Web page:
So in our text, the man has been prepared for the Master's Call but when it came the man says, "Lord", see he knows who Jesus is, "first let me go and bury my father." Whether the commentators are right who say this was an expression meaning, "I can't leave till my father has passed away whenever that may be" or the father has just died and will be buried within the day, the point is the same. His father is before Jesus. And regardless of when specifically the man refers to, the spiritually dead have the task of burying their own. This is just awful. Two things that trump commitment to Jesus familial loyalty and death are torn up by Jesus. I'm getting a sense of how that pig felt.
Jesus rejects fair-weather followers, future followers, and fanatics. I use the last for alliteration; what Jesus is really rejecting is delirious followers. Delirious comes from delirium. Delirium comes from the Latin delirare which breaks down de (from) and lira (furrow). So, our English delirium is exactly what Jesus portrays here: leaving the furrow because you're plowing forward while looking backward. This makes you unfit not for service in the kingdom of God, as in insert has it, but unfit for God's kingdom.
What's here being portrayed is Lot's wife. Four of them were being led out of the coming destruction of Sodom; all of them were told not to look back. Lot's wife did and she got to remain there forever. Those in the Old Testament church who lusted after the fleshpots of Egypt rather than the land promised to them got to stay in the wilderness forever. Hebrews 11 explains the difference between those who remained in the faith and those who turned back. "Indeed if they had been thinking of that country from which they went out, they would have had opportunity to return." The awful truth is you can either be focused on the affairs of this life or that of the next. You can't be focused on both, and if you are focused on the latter rather than the former you're like Patsy Cline: Crazy.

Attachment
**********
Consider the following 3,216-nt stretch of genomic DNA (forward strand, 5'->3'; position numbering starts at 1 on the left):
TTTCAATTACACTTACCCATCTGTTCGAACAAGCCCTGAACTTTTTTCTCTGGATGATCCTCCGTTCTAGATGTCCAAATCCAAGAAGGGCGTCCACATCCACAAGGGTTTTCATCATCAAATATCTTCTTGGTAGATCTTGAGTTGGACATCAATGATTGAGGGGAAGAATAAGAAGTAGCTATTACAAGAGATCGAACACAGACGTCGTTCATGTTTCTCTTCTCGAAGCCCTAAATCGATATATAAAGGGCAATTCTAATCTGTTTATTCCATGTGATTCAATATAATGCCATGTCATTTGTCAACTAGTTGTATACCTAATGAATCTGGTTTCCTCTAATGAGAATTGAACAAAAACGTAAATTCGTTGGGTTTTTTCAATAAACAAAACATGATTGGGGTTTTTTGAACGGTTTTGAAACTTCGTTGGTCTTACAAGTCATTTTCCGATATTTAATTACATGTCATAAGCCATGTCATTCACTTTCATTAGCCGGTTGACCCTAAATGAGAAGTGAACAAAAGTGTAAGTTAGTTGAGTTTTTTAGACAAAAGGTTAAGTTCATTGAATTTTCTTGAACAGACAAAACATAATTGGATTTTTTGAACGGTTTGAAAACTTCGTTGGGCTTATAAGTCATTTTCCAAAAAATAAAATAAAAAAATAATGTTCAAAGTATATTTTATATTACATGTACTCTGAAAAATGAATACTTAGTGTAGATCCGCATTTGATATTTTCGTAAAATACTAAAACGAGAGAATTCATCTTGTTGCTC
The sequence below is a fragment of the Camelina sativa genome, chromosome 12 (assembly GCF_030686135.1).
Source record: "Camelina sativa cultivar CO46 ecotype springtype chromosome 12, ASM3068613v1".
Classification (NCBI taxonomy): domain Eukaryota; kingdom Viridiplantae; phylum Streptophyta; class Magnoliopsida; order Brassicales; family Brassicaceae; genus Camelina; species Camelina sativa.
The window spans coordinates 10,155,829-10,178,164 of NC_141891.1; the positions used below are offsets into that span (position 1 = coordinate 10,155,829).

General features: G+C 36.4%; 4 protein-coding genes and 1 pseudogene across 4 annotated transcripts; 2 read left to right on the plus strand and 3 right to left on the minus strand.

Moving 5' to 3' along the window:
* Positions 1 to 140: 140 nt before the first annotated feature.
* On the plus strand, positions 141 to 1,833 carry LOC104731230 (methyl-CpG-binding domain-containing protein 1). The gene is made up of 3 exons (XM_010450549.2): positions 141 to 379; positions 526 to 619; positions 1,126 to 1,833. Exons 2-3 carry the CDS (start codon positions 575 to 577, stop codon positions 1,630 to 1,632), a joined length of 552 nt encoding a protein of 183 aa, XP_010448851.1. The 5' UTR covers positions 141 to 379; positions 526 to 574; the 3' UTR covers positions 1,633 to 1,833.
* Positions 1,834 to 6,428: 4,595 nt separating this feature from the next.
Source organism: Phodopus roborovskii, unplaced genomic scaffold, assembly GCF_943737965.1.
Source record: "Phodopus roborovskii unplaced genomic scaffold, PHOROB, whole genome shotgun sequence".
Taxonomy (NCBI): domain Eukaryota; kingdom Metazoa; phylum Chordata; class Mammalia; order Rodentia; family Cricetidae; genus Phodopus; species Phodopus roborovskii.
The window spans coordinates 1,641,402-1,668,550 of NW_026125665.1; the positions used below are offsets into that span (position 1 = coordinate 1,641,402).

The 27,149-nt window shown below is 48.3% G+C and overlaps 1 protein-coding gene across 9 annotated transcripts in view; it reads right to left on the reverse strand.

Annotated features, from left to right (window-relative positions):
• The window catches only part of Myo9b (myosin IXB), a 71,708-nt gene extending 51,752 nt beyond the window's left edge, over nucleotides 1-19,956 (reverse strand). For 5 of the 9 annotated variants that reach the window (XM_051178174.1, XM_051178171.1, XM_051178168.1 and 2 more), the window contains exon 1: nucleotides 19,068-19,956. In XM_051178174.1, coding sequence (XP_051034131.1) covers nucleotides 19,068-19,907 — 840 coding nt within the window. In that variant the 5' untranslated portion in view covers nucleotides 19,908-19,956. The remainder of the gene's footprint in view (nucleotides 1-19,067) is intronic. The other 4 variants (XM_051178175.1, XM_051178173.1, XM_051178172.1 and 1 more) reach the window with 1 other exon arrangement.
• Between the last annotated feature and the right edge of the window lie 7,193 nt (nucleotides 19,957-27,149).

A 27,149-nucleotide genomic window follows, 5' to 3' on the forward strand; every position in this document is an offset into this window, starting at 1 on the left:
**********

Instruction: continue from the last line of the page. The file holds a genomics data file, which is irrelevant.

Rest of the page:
Don't believe me? When Paul preaches the gospel the Roman governor Festus, "exclaimed in a loud voice, You are insane Paul" (Acts 26:24)!! Or maybe you didn't really hear those words you sang last Sunday? "Go, then earthly fame and treasure! Come, disaster, scorn, and pain" (TLH 423:3). That's not just awful; that's crazy. The hen and the cow they have a much more reasonable approach to commitment. Jesus can have some of them, the very best of them, but not all of them. Part of them belongs to another. They aren't so crazy as the pig who sings another Willie tune, "Take all of me; why not take all of me." But lacking that total commitment, you're unfit for God's kingdom.